Unsurprisingly, I got so bored writing this novel, I abandoned it. Apparently, writing formulaic plots is boring. Even if you’re basing it off a fascinating unpublished historical journal.
I was reminded of this story recently watching a YouTube video of a Christian singer. Her voice was good; the music also good. The lyrics, on the other hand, seemed predictable; bourgeois. She wasn’t trying to write Christian music, she was trying to write mainstream music. But, although it was technically adept, it lacked soul and a deeper sense of humanity. It was safe and formulaic. She didn’t intend for it to be, but that was her only option if she wanted her Christian friends to like it, if she wanted her Christian parents to clap for it.
Not all Christians, of course, write in safe and formulaic ways. However, the Christians who do not are often rejected by more conservative Christians, and this is particularly true if they’re modern, currently-alive women.
My little brother, a Christian singer-songwriter, can write lyrics I find somewhat formulaic and songs that bleed tears of beauty. One he initially deemed too “weird” and “dark” to record is artistically some of the best work he’s ever done. Philosophically, it resembles Buddhism as much or more than mainstream Christianity, but he didn’t censor it for unorthodoxy—he just wrote from the heart, which is when he does his best writing. The enemy I fight, he sings, the enemy I fear, is just a shadow of myself.
In writing, whether it’s music or prose, the more personal you can get, the more your words resonate. It can be tempting to take shortcuts, use glib phrases that sound clever and that follow the route of what’s expected. You can get laughs and applause by mocking approved things, but rarely will words like this last beyond the personality of the writer. To write, to really write, you have to find the kernel within yourself that everyone shares, that everyone is afraid to put words to. You can’t just evoke ideas. You have to evoke emotion. Not just logos, not just ethos, but pathos.
A few years after my failed attempt at writing a WWII novel, I tried going more psychological with the WWII angle. I came up with the idea of writing an entire novel from the point of view of a female character who believes she is part of the WWII French Resistance, ferrying misplaced English fighters across Nazi-infested waters, only to reveal at the end of the novel that she is actually living in modern-day France, smuggling refugees and North Africans across the English Channel. She has become so bored with her life that she’s created an alternate reality to amuse herself.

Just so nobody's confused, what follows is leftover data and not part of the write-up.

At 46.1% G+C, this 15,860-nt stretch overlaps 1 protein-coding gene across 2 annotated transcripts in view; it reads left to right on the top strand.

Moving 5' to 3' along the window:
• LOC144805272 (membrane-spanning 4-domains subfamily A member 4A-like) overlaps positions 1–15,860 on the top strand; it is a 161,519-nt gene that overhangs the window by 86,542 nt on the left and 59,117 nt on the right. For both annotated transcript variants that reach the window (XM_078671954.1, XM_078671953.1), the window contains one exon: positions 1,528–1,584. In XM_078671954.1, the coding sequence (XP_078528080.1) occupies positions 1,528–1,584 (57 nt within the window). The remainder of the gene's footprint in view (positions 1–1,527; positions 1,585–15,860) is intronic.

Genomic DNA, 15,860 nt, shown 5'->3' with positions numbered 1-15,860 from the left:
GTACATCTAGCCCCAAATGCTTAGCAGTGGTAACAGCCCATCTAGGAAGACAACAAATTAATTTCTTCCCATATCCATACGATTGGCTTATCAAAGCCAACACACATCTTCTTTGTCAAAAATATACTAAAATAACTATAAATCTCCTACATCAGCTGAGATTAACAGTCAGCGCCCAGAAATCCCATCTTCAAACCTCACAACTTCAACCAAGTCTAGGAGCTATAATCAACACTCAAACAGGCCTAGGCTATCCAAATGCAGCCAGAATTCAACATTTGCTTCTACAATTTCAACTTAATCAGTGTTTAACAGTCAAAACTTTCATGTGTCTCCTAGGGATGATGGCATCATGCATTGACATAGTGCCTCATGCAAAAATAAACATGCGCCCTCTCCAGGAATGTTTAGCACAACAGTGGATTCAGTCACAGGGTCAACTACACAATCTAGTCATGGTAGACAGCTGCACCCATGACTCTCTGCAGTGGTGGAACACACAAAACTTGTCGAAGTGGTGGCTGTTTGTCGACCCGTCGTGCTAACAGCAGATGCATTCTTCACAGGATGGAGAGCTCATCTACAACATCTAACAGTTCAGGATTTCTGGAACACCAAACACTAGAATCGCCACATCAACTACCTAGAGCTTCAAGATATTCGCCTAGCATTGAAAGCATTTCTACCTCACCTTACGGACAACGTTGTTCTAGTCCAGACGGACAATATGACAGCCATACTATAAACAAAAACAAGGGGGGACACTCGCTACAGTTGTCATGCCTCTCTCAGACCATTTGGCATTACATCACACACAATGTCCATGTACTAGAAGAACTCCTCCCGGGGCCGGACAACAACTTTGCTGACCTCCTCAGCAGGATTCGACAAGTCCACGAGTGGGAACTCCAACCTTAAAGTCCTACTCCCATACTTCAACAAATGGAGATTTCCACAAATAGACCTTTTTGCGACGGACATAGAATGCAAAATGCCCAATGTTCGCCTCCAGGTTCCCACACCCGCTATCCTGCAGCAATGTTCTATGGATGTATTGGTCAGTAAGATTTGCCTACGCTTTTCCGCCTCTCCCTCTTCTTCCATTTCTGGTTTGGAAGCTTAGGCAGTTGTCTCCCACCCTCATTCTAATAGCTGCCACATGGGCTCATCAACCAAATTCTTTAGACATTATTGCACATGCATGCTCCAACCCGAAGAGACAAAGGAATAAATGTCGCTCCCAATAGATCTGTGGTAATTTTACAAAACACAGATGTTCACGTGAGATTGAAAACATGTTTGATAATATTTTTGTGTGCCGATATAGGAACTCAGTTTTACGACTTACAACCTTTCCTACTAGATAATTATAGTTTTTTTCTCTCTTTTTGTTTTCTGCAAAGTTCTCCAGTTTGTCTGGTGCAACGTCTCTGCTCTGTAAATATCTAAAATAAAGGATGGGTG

Although I was living in France at the time and even ventured out to the choppy and terrifying English Channel in a tiny sailboat for research, I discovered this novel was impossible to write. The malaise with modern life and longing for The Good Old Days was a great idea, but there was no emotional reason for it; I could not write the internal landscape of a character who behaved this way, except to suggest that she was somehow morally depraved. This was further complicated by the fact that I was supposed to think that modern refugees are bad, not good, for trying to sneak into England, so none of the refugees could be all that sympathetic. I tried writing a kissing scene into it, just to make it more interesting, but I had very limited experience in that realm.
My creativity was effectively hamstrung by what I was supposed to believe. So I abandoned that novel too.
So — why does the Devil get all the good music? Because the Devil doesn’t care how proper you are when you sing. Propriety is the enemy of creativity.
Because to create something new, by definition, you can’t follow the old rules. You have to dive into the darkest, grittiest corners of yourself — and not just to confess and immediately forget. Your humanity lies in the weirdness. You connect through the weirdness, and through the unexpected joys too.